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New Orleans

New Orleans Travel Information

When to Go

New Orleans' climate is influenced by its subtropical latitude and proximity to the Gulf of Mexico. It's hot, wet and sticky for most of the year - other times it's just wet. February through April is the best time to visit, when easygoing weather coincides with the city's two most spectacular events, Mardi Gras and Jazz Fest. The city is hoping both will be start the engines of recovery and return. May sees the heat begin to intensify, and June marks the official beginning of hurricane season, which lasts through September. The oppressive heat and humidity of the summer months are a misery, driving many residents away from the city.

If you're visiting in summer, prepare for the 'oven' effect of going from chilly air-conditioned interiors to overwhelmingly tropical 35°C (95°F) streets. September and October tend to be much more agreeable. Christmas is an off-peak period with discounted accommodation, although the winter temperatures during the large New Year's Eve celebration can be chilly.

The Gulf of Mexico provides New Orleans with plenty of moisture - the city receives about 150cm (60in) of rainfall annually and no season is immune from it. In March, April and May the weather is quite variable, with plenty of rain; but spring has sunny, mild days that are perfect for the festivals. Summer is hot, sticky and steamy, often with thundershowers. September and October days are the most likely to offer clear, temperate weather. Winter temperatures average a comfortable 12°C (54°F), yet occasional drops in temperature, combined with the damp atmosphere, can chill you to the bone. Snow is rare but December's short days, fog and rain conspire to allow only a few hours of daily sunshine.

Region: USA

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Getting Around

Louis Armstrong New Orleans International Airport, 18km (11mi) west of the city, handles mostly domestic flights.

Interstate 10 is the nation's major east-west route along the southern boundary linking Jacksonville with Santa Monica via New Orleans. The north-south routes, I-55 to Chicago and I-59 to Chattanooga, meet I-10 to the west and east of New Orleans on either side of Lake Pontchartrain.

A car is a good thing to have in New Orleans, but if you're planning to spend most of your time in the French Quarter or CBD, don't bother. You'll just end up wasting money on parking. That said, all the big rental companies can be found in the city or at the airport.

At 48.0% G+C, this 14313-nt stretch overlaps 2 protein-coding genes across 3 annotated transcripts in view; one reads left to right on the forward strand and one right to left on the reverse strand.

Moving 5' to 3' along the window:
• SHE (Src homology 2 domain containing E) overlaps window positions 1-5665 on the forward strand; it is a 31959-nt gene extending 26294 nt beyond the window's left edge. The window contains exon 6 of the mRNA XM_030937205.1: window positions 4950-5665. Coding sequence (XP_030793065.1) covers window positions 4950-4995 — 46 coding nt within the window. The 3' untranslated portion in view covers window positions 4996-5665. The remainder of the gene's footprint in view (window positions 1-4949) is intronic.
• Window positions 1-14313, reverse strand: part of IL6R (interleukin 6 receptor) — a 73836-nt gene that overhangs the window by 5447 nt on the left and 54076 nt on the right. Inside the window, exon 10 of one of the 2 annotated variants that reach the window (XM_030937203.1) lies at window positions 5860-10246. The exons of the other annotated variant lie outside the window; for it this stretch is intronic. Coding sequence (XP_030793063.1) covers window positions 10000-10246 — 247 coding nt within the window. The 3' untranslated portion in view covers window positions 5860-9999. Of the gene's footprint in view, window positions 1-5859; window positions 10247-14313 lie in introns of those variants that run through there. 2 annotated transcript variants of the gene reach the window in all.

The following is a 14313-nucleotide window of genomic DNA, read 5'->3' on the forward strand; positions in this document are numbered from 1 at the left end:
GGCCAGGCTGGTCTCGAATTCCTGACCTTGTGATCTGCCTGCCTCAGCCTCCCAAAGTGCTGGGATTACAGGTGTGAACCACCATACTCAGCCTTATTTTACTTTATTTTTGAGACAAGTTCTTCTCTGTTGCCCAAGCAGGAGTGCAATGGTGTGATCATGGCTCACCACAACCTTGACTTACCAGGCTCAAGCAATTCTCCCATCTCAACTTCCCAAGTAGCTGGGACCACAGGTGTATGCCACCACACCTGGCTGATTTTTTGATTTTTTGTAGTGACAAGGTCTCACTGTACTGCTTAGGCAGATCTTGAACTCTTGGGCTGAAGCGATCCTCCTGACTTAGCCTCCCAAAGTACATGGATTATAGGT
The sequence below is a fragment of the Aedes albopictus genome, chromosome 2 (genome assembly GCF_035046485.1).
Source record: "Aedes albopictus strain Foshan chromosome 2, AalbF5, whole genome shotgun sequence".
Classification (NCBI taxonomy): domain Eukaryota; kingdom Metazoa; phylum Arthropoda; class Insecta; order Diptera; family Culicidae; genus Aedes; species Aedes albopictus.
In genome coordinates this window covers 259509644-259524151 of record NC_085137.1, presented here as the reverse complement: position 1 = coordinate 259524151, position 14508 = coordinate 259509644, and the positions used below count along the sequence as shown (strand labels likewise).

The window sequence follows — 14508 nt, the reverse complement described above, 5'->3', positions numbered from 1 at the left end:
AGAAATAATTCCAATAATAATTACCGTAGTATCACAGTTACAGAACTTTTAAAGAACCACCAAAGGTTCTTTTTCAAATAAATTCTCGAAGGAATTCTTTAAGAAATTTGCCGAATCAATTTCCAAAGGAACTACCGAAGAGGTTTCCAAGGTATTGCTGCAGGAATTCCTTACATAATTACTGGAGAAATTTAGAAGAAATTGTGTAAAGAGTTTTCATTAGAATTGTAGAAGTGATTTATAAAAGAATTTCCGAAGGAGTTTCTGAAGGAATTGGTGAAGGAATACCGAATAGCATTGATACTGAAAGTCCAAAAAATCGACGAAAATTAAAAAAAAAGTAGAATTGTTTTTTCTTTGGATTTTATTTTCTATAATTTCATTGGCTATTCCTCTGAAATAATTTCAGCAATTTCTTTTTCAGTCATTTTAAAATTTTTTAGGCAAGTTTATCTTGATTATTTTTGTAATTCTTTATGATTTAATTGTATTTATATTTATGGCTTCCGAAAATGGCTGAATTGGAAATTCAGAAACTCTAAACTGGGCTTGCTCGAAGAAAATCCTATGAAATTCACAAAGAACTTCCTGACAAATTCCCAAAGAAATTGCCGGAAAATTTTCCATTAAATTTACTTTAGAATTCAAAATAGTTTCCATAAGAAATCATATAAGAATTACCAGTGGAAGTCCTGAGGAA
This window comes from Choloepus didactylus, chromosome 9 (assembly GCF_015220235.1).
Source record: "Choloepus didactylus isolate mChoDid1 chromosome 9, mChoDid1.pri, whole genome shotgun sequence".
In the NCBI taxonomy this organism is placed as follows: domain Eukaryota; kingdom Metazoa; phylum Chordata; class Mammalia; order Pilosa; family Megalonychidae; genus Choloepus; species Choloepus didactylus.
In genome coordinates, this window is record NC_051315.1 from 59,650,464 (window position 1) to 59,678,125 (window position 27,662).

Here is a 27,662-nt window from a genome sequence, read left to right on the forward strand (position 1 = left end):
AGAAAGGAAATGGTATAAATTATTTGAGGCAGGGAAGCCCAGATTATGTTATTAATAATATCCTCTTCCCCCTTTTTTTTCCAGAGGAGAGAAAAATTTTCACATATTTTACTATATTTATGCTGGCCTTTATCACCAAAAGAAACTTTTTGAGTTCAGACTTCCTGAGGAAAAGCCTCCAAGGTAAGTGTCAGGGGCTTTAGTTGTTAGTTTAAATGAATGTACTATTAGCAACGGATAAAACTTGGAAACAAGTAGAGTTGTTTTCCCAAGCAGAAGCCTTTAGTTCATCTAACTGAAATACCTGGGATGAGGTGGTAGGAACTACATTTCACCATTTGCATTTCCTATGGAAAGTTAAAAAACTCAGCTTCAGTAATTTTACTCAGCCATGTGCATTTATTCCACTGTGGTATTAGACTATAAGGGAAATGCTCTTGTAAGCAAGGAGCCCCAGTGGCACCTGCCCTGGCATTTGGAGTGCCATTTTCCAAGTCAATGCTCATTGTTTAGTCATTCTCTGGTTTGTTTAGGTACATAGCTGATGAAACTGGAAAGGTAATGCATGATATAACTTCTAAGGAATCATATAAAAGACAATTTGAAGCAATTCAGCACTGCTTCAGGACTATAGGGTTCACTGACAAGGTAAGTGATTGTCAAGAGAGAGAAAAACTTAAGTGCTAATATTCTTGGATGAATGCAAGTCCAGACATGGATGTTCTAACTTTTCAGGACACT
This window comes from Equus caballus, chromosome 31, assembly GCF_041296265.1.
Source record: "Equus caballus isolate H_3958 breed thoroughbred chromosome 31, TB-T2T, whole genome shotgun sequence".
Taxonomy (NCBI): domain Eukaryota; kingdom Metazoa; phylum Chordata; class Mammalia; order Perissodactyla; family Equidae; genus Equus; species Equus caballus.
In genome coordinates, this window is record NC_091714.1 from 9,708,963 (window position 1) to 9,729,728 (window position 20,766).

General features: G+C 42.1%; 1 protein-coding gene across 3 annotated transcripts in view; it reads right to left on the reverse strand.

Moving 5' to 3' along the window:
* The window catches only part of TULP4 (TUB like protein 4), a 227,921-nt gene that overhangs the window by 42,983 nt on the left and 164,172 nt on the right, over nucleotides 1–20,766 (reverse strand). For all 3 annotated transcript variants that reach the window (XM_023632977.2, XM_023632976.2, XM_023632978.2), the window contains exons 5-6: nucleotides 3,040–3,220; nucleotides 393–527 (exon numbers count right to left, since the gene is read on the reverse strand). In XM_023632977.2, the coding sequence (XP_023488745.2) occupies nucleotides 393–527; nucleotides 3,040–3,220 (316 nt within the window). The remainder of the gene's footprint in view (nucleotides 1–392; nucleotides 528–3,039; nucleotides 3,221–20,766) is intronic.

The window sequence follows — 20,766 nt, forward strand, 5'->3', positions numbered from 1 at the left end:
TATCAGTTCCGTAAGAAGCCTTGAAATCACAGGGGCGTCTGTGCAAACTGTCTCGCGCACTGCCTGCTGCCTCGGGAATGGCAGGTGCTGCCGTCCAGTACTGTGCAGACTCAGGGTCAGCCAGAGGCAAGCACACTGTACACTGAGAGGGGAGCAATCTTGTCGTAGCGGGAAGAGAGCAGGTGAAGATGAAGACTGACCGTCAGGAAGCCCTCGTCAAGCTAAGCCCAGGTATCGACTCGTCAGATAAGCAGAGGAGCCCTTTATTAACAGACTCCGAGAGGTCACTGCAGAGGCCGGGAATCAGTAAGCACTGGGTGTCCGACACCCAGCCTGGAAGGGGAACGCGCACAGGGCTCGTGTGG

The Regional Transit Authority (RTA) offers decent bus and streetcar service. No buses run through the heart of the French Quarter, so most visitors only use them when venturing Uptown or out to City Park.

The RTA operates three streetcar lines. The historic St Charles streetcar is running only a short loop in the CBD due to hurricane damage to the Uptown tracks. The Canal streetcar makes a long journey up Canal St to City Park, with a spur on Carrollton Ave. The Riverfront line runs 2 miles along the levee from the Old US Mint, past Canal St, to the upriver convention center and back.

If you are travelling alone or at night, taxis are highly recommended. United Cab is the biggest and most reliable company to call for a pick-up, unless you are in a central part of the French Quarter, where it is relatively easy to flag down a passing cab.

There's an information booth at the airport's A&B concourse; most visitors take the Airport Shuttle to and from the airport. The Regional Transit Authority runs the local bus service. The RTA also operates three streetcar lines.

Try to avoid bringing a car to downtown New Orleans as it can be a costly and frustrating proposition, dealing with the narrow one-way streets, congestion and parking. Don't forget, you can always rent a bicycle too!

The Canal St ferry operates between Canal St and the West Bank community of Algiers daily. Another ferry stops at Jackson Ave, near the Irish Channel, and leads to the suburb of Gretna. The ferries are free for pedestrians and cyclists, and just 1.00 for vehicles.

Entry Requirements

All US visa information is highly subject to change. US entry requirements keep evolving as national security regulations change. All travelers should double-check current visa and passport regulations before coming to the USA. Although you can also access visa information through www.usa.gov, the US State Department (www.travel.state.gov/visa) maintains the most comprehensive visa information, providing downloadable forms, lists of US consulates abroad and even visa wait times calculated by country.

Health and Safety

Be careful walking too far north of Faubourg Marigny and the Bywater (St Claude Ave is a good place to stop), south of Magazine St (things get dodgier past Laurel St) and too far west (Rampart St) of the French Quarter. Stick to places that are well peopled, particularly at night, and spring for a cab to avoid dark walks. In the Quarter, street hustlers frequently approach tourists - just walk away.

Travel Tips and Tools

Practical information to assist you before and during your trip.

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